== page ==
Articles Posted in U.S. Court of Appeals for the Third Circuit

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Third Circuit rejects "reverse" False Claims Act suit involving Small Business Administration. The SBA, a federal agency, provided $90 million to L Capital, a venture capital group, through the purchase of securities. L Capital invested $4 million in preferred shares of Simparel. The Certificate of Incorporation specified that Simparel must pay preferred shareholders accrued dividends if Simparel’s Board exercised its discretion to pay the dividends or if Simparel underwent liquidation, dissolution, or windup. The SBA was appointed as L Capital’s receiver after Simparel failed to comply with its funding agreement. Petras, Simparel’s Chief Financial Officer, claimed that this failure resulted in the SBA becoming a preferred shareholder, entitled to accrued dividends. The Simparel Board never declared dividends nor did Simparel undergo liquidation, dissolution, or windup. Petras claimed that the Simparel defendants engaged in fraudulent conduct—to which he objected—to avoid paying the contingent dividends: hiding Simparel’s deteriorating financial condition; failing to hold board meetings: and neglecting to send the SBA Simparel’s financial statements. The Third Circuit affirmed dismissal of the “reverse FCA” claim. The Simparel defendants could not have “knowingly and improperly avoid[ed] or decrease[d] an obligation” to pay the accrued dividends at the time of their alleged misconduct because the obligation did not yet exist. View "Petras v. Simparel, Inc." on Justia Law

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Qui tam relator failed to satisfy the False Claims Act’s materiality requirement in alleging that the manufacturer of a widely-prescribed cancer drug, Avastin, suppressed data that caused doctors to certify incorrectly that Avastin was “reasonable and necessary” for certain at-risk Medicare patients. Avastin is FDA-approved and has accounted for $1.13 billion a year in Medicare reimbursements. The relator, formerly the head of healthcare data analytics for the manufacturer, claimed the company ignored and suppressed data that would have shown that Avastin’s side effects for certain patients were more common and severe than reported and that such analyses would have required the company to file adverse event reports with the FDA, and could have resulted in changes to Avastin’s FDA label. He claimed the company caused physicians to submit Medicare claims that were not “reasonable and necessary.” The Third Circuit affirmed dismissal of the claim, stating the allegations may be true but a False Claims Act suit is not the appropriate way to address them. The manufacturer followed all pertinent statutes and regulations. If those laws and regulations are inadequate to protect patients, it falls to the other branches of government to reform them. View "Petratos v. Genentech Inc" on Justia Law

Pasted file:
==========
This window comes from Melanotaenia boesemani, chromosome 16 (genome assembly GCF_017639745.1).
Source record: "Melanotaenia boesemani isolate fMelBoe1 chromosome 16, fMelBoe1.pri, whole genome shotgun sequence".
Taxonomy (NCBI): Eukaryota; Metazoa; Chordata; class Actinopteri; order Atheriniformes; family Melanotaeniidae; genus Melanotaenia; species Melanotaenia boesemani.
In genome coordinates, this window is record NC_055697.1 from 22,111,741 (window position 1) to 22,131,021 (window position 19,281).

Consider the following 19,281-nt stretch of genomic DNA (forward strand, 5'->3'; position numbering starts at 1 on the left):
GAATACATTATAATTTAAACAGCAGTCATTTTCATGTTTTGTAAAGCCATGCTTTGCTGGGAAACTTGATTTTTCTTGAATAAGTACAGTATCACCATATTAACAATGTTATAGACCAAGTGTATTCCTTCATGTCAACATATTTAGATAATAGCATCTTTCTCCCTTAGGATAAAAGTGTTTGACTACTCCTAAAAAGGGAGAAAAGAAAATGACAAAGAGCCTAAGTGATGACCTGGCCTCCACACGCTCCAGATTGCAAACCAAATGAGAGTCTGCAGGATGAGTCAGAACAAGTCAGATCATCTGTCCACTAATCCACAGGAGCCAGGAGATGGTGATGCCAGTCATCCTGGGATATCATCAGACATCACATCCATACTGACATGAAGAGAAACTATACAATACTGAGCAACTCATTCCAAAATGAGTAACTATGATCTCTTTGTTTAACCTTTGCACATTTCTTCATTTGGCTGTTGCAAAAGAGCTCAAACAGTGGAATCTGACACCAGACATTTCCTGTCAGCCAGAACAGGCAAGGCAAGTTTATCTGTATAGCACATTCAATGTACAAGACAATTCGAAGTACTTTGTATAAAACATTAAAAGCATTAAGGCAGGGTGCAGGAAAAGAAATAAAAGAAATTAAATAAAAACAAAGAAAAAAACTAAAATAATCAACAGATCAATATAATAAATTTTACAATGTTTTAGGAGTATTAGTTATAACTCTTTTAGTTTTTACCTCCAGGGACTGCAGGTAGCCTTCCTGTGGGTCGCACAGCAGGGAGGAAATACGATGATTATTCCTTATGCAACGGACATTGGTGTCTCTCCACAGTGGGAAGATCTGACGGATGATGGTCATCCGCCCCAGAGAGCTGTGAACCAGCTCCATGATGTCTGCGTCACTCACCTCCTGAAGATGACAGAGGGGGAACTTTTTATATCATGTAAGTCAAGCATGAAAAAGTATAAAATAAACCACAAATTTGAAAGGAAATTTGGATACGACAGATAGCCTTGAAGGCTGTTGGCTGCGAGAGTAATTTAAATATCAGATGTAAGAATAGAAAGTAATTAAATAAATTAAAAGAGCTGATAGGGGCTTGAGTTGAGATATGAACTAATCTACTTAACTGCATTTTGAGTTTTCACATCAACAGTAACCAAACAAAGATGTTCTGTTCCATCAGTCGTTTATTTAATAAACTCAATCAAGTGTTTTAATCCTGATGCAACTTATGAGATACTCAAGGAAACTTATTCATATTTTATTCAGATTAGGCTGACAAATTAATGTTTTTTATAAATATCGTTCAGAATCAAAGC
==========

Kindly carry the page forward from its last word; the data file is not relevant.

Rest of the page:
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In bidding to strip and repaint the Commodore Barry Bridge, the Delaware River Port Authority (DRPA) rejected the lowest bidder, Alpha, as not a “responsible” contractor under its guidelines because Alpha failed to remit accident experience forms (OSHA 300) and insurance data (Experience Modification Factors) in its bid package. DRPA also declared that Corcon was actually the lowest bidder because of a “miscalculation” that DRPA perceived in Corcon’s bid. DRPA awarded the contract to Corcon. After its bid protest was denied, Alpha filed suit, seeking an injunction. The district court held a trial, concluded that DRPA acted arbitrarily and capriciously, and directed DRPA to award the contract to Alpha. The Third Circuit agreed that DRPA acted arbitrarily and capriciously, but concluded that the court abused its discretion by directing that the contract be awarded to Alpha. DRPA did not establish a rational basis under its policies for labeling Alpha “not responsible” and ”the decision to modify Corcon’s bid appeared out of thin air.” DRPA’s Board of Commissioners gave virtually no attention to Alpha’s protest. Alpha should be restored to competition; DRPA should evaluate Alpha’s bid and affirmatively determine, per its guidelines, whether Alpha, the lowest bidder, is a “responsible” contractor. View "Alpha Painting & Construction Co., Inc. v. Delaware River Port Authority" on Justia Law